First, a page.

Military auxiliary corps for women were established during World War II and women could serve during peacetime but the rules were restrictive. Women could comprise only 2% of the force; they could hold only certain ranks, couldn't command men and didn’t receive the same benefits. Their civilian husbands did not have commissary or hospital privileges, Cushman said.
Women also dealt with societal whispers that only immoral women wanted to work like men or that menopause would prevent them from being good leaders.
All military positions and jobs are open to women now but that didn't occur until 2016. And they occurred, Cushman said, only after women proved they could fight, fly planes and command troops.
“It’s all about need,” Cushman said. “If they need you, they’re going to find a way to get you, and that’s the way it’s been with women and how we’ve progressed in the military. … And women moved forward. Sometimes a baby step at a time. But women just wanted to serve; they wanted to make a difference.”
Cammermeyer joined the Army nurse corps in 1961 as a way to pay back a country that had done much for her family.
Cammermeyer was born in German-occupied Norway in 1942, and her parents worked as Norwegian resistance fighters against the Nazis. America helped liberate her country and then allowed her family to emigrate there in 1951 and begin again.
Cammermeyer served in Vietnam and married a fellow military officer, but had to leave the service when she got pregnant. She joined the reserve in 1972, which allowed her to serve and be a mother. Cammermeyer divorced in 1980.
Cammermeyer realized that she was gay as she worked her way swiftly through the ranks and was in the National Guard by the end of the 1980s. She knew the military was squeamish about homosexuality, but didn't know the regulations. All she knew was that she had a stellar record and had her eye on becoming a general.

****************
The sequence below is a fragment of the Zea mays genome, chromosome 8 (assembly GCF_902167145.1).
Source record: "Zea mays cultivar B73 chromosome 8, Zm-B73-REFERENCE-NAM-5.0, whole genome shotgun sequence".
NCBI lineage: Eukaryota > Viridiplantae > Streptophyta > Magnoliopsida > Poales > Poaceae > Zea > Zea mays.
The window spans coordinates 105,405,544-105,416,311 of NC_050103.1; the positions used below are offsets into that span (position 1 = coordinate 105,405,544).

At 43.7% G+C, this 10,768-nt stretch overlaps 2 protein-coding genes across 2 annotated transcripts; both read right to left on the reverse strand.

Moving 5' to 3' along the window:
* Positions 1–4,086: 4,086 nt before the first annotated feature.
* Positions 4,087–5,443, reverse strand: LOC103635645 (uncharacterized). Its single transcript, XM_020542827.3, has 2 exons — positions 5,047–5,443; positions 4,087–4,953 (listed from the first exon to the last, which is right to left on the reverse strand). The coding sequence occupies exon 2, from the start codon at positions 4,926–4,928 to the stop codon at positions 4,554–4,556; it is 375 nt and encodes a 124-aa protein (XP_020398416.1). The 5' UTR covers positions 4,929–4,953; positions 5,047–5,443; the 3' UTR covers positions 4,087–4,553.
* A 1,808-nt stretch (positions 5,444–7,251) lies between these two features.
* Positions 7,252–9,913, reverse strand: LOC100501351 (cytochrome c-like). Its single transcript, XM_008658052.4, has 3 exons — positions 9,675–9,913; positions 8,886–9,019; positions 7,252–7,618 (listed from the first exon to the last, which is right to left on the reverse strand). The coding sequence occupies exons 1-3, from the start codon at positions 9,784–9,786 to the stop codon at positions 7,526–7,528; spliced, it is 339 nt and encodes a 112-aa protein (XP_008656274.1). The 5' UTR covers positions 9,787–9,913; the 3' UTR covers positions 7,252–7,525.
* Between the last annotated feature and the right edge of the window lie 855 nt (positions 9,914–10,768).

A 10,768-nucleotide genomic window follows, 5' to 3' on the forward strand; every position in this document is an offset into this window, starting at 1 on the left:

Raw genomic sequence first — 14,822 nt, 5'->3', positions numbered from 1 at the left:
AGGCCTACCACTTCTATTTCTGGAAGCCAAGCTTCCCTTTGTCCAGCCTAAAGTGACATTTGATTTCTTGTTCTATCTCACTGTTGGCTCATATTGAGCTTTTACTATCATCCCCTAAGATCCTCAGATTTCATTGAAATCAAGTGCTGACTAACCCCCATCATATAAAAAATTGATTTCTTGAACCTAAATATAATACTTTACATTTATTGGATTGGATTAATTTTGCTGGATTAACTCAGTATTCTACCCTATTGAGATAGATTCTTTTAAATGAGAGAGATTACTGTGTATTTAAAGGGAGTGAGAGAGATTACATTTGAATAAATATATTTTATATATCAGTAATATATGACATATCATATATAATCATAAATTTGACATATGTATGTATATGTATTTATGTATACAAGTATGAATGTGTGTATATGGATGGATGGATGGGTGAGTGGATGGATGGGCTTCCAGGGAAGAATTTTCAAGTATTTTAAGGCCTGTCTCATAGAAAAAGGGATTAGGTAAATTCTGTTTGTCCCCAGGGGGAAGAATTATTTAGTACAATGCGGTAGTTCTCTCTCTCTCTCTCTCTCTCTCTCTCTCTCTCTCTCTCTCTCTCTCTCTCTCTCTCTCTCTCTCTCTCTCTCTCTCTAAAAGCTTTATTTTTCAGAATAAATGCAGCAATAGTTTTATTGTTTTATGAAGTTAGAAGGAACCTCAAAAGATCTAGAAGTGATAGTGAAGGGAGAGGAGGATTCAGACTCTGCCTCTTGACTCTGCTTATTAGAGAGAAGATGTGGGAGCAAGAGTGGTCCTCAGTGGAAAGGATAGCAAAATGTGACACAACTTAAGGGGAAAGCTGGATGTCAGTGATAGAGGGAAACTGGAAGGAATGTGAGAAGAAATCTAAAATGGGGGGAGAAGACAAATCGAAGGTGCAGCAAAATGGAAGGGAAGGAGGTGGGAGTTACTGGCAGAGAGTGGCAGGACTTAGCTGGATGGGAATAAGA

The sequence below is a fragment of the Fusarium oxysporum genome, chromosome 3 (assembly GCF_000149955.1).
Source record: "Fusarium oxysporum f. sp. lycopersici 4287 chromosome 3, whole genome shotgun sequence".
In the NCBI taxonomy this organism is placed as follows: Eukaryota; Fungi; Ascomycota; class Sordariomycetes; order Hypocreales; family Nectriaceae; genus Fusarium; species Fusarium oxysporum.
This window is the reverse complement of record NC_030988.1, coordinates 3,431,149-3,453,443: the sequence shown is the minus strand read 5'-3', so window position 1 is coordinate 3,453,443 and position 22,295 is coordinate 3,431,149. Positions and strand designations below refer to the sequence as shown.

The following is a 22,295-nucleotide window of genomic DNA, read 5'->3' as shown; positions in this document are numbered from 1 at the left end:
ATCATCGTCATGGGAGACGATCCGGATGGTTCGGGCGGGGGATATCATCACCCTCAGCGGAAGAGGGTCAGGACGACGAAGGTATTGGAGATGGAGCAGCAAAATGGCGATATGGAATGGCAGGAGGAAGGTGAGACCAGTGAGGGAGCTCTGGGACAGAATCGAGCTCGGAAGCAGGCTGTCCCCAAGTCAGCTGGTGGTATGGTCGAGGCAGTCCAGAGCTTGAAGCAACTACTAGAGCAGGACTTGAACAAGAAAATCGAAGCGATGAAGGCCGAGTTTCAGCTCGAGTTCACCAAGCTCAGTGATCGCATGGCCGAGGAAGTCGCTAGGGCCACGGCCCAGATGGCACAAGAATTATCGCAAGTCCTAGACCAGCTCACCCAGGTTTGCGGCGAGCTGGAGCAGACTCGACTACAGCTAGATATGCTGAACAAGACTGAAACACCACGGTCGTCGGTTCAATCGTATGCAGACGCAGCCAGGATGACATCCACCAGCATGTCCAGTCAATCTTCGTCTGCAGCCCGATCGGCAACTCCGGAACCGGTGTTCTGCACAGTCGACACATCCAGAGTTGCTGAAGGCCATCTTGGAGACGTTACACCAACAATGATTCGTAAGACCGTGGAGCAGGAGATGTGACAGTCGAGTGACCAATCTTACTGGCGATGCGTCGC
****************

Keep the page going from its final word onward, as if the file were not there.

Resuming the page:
In 1989, Colonel Cammermeyer was being interviewed for a top-security clearance when she was asked a question about homosexuality. She answered that she was a lesbian.
The rationale against gays in the military is that they couldn’t do their jobs. That didn’t apply to her.
“I had served for 25 years. I had been decorated, I had served in Vietnam, I was chief nurse, I was just about to finish my Ph.D, so all of the rhetoric being used just did not fit,” she said during a phone interview from her home in Washington.
Cammermeyer received word that she would be discharged. She was demoralized. She said she couldn't even look at her uniform.
She was discharged in 1992. She filed a lawsuit, and a two years later a judge ruled that her discharge was unconstitutional. Cammermeyer was reinstated, but the military passed its "Don't Ask, Don't Tell" policy, which allowed gay people to serve as long as they didn't acknowledge their orientation.
Cammermeyer said the judge told her to follow the policy but she was on a lecture circuit and selling her book, "Serving in Silence," which detailed her life. The book was made into a television movie in which Glenn Close won her first Emmy for her portrayal of Cammermeyer.
Cammermeyer thought it was ridiculous. She fought the military's ban, even after she retired in 1997.
When the law was appealed in 2010, Cammermeyer was invited to the White House for a celebratory ceremony and she asked to recite the Pledge of Allegiance. She cried.
Women had fought the rules that banned women from serving because of marriage and pregnancy, and Cammermeyer felt it was her time. Cammermeyer could have retired and stayed out of the spotlight, she said. Her years in the military, ironically, taught her to fight.
“I went back in to prove a point – that I believed in the system," she said, "that everyone should be entitled to serve with dignity and respect.”